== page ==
Welcome to the diversity issue! As we celebrate diversity and acknowledge the importance of promoting diversity in our profession and community, it is prudent to acknowledge our own diversity (or lack thereof as in my case of a Caucasian, non-Hispanic, straight female) and bias. As part of my preparation for writing this letter, I conducted research and took several Implicit Association Tests (IATs) from Harvard’s Project Implicit. You can take your own test(s) at: https://implicit.harvard.edu/implicit/selectatest.html
The online tests for Project Implicit measure “attitudes and beliefs that people may be unwilling or unable to report. The IAT may be especially interesting if it shows that you have an implicit attitude that you did not know about.”1
I recommend taking the time to take two to three tests. Each test takes approximately 10 minutes or less. It’s an interesting and worthwhile experiment. When I started my first test, I questioned how it could predict any sort of bias, but by the time I completed that first test, I was impressed with how clever it was. The results surprised me. One test I took advised me that I have a strong automatic association for male with science and female with liberal arts. This was initially astonishing to me, as a woman who excelled in math. However, as I thought back to my time participating in math competitions, I recalled that I was typically vying against male opponents. Perhaps that led to an association.
My research also took me to the Kirwan Institute, which promotes “creating a just and inclusive society where all have the opportunity to succeed.” I participated in some of their implicit bias online training modules and was advised that I may have:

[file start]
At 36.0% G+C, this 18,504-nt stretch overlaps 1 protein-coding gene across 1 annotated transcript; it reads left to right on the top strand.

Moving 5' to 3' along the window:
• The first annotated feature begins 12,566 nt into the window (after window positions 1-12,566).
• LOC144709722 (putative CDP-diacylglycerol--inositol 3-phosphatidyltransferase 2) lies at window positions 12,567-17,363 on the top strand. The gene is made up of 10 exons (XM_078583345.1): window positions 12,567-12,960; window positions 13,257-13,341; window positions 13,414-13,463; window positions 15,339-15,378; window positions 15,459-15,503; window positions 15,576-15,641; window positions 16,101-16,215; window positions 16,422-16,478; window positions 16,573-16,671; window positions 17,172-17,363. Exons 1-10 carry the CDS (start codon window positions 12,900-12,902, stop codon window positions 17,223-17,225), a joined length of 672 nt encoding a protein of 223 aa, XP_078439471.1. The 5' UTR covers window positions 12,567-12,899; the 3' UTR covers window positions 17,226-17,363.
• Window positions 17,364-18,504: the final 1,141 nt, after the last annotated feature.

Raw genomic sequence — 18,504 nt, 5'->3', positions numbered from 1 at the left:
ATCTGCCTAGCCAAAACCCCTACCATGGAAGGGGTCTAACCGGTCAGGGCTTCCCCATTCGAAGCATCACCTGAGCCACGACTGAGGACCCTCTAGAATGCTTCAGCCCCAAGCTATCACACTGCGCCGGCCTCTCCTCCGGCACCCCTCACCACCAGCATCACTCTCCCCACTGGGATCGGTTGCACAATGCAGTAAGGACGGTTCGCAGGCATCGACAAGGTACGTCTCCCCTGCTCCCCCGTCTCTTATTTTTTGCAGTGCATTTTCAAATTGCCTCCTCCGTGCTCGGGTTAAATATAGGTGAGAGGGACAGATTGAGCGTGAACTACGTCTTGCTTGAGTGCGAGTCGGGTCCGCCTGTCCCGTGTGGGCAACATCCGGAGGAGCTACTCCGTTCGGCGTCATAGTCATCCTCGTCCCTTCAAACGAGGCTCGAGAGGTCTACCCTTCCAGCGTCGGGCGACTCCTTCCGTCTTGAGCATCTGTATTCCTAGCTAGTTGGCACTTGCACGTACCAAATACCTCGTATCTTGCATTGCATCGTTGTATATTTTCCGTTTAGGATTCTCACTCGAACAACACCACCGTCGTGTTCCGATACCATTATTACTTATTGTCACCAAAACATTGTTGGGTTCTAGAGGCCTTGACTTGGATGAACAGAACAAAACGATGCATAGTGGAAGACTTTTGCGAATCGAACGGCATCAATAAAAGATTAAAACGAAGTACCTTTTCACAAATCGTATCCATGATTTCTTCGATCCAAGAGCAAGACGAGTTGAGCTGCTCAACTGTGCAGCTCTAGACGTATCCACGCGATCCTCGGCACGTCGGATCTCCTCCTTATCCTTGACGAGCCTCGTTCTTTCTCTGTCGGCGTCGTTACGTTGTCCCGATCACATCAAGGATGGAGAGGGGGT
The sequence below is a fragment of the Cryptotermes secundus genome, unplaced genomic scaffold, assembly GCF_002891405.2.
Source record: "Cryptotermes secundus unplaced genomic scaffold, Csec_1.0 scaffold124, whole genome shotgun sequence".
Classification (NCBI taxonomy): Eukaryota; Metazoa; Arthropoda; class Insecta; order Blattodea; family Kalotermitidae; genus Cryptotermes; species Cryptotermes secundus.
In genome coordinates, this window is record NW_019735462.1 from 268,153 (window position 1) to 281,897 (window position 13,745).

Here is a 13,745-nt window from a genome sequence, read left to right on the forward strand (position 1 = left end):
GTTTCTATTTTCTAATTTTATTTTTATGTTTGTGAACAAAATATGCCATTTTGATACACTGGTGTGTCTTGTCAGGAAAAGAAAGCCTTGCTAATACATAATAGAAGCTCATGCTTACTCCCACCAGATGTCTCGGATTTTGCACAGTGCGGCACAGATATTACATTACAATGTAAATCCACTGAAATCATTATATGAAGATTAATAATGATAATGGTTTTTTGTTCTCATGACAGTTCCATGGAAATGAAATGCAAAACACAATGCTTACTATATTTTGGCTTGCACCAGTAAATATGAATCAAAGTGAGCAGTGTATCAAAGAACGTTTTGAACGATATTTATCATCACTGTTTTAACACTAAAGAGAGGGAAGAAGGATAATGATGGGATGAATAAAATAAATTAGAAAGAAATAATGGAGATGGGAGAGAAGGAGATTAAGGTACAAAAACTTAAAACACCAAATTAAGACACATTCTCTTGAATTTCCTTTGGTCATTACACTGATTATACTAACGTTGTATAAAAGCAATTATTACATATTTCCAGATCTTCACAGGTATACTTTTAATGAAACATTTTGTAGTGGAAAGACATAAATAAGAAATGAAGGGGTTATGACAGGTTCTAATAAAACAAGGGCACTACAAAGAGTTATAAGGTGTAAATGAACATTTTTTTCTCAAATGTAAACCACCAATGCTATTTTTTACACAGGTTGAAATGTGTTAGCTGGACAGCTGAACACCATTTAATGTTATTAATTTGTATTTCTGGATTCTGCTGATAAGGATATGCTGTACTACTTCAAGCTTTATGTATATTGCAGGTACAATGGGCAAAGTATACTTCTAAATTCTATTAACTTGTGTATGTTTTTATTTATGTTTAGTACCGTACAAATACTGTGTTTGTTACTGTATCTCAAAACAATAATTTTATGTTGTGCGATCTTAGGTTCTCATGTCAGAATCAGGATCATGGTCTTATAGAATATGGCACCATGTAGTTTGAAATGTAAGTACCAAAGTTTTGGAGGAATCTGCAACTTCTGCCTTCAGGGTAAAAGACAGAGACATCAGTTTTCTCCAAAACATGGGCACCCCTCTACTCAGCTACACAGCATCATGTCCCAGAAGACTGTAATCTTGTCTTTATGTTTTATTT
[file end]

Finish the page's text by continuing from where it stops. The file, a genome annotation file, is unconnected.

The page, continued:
I found the “male privilege” to be interesting since I am female, have always been female and, also identify as female. Regardless, I am aware that I have been a recipient of privileges that not all receive. I appreciate that, but probably not enough. According to the Kirwan Institute:
The Kirwan Institute goes on to say that there has been extensive research which has identified the “effects of implicit racial biases in a variety of realms ranging from classrooms to courtrooms to hospitals.”3  Two specific examples cited by the Kirwan Institute include:
So, what do we do with this information as attorneys, judges, or other members of The Florida Bar?
Once we identify our implicit biases, we can then assess the appropriate counterbalance. If our implicit bias is counter-intuitive to our intelligent and rational view of the world, perhaps instead of just acknowledging it, we should fight against it and actually attempt to make decisions that promote the opposite of what our implicit bias would have us decide. As an example, tying back into my personal bias: perhaps I should encourage my daughter to explore science and my son to explore liberal arts.
Ultimately, what we do with the information is up to us. However, identifying our own implicit biases can help us right a potential wrong before it occurs. Knowledge is powerful and knowing the little tricks our minds are playing with us allows us to make more informed decisions in all areas of our lives.
Happy New Year! May 2021 bring you joy and the opportunity to grow as attorneys and humans.